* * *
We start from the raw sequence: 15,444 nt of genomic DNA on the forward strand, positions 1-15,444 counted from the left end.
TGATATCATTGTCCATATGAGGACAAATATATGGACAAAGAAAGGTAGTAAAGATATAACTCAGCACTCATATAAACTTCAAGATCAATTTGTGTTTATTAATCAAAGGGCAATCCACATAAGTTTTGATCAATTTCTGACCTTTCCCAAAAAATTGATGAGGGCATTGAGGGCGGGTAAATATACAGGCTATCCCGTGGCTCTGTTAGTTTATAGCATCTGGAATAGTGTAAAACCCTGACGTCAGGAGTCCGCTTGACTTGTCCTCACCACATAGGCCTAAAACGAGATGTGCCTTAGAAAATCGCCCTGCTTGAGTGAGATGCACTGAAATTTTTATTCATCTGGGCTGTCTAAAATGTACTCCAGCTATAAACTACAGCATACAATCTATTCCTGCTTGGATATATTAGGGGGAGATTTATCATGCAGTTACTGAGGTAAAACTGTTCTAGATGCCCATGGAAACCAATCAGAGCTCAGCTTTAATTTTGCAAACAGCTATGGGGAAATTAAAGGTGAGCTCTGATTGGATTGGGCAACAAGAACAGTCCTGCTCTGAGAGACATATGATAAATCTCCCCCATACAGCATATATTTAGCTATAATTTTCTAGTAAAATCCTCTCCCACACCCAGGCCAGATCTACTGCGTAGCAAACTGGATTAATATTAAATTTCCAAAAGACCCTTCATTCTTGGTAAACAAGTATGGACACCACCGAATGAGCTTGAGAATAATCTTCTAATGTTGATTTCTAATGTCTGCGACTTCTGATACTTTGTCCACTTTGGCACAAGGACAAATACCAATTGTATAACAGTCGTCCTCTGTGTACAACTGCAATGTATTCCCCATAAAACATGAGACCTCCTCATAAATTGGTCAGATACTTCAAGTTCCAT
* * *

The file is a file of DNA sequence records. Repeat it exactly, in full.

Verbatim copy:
We start from the raw sequence: 15,444 nt of genomic DNA on the forward strand, positions 1-15,444 counted from the left end.
TGATATCATTGTCCATATGAGGACAAATATATGGACAAAGAAAGGTAGTAAAGATATAACTCAGCACTCATATAAACTTCAAGATCAATTTGTGTTTATTAATCAAAGGGCAATCCACATAAGTTTTGATCAATTTCTGACCTTTCCCAAAAAATTGATGAGGGCATTGAGGGCGGGTAAATATACAGGCTATCCCGTGGCTCTGTTAGTTTATAGCATCTGGAATAGTGTAAAACCCTGACGTCAGGAGTCCGCTTGACTTGTCCTCACCACATAGGCCTAAAACGAGATGTGCCTTAGAAAATCGCCCTGCTTGAGTGAGATGCACTGAAATTTTTATTCATCTGGGCTGTCTAAAATGTACTCCAGCTATAAACTACAGCATACAATCTATTCCTGCTTGGATATATTAGGGGGAGATTTATCATGCAGTTACTGAGGTAAAACTGTTCTAGATGCCCATGGAAACCAATCAGAGCTCAGCTTTAATTTTGCAAACAGCTATGGGGAAATTAAAGGTGAGCTCTGATTGGATTGGGCAACAAGAACAGTCCTGCTCTGAGAGACATATGATAAATCTCCCCCATACAGCATATATTTAGCTATAATTTTCTAGTAAAATCCTCTCCCACACCCAGGCCAGATCTACTGCGTAGCAAACTGGATTAATATTAAATTTCCAAAAGACCCTTCATTCTTGGTAAACAAGTATGGACACCACCGAATGAGCTTGAGAATAATCTTCTAATGTTGATTTCTAATGTCTGCGACTTCTGATACTTTGTCCACTTTGGCACAAGGACAAATACCAATTGTATAACAGTCGTCCTCTGTGTACAACTGCAATGTATTCCCCATAAAACATGAGACCTCCTCATAAATTGGTCAGATACTTCAAGTTCCAT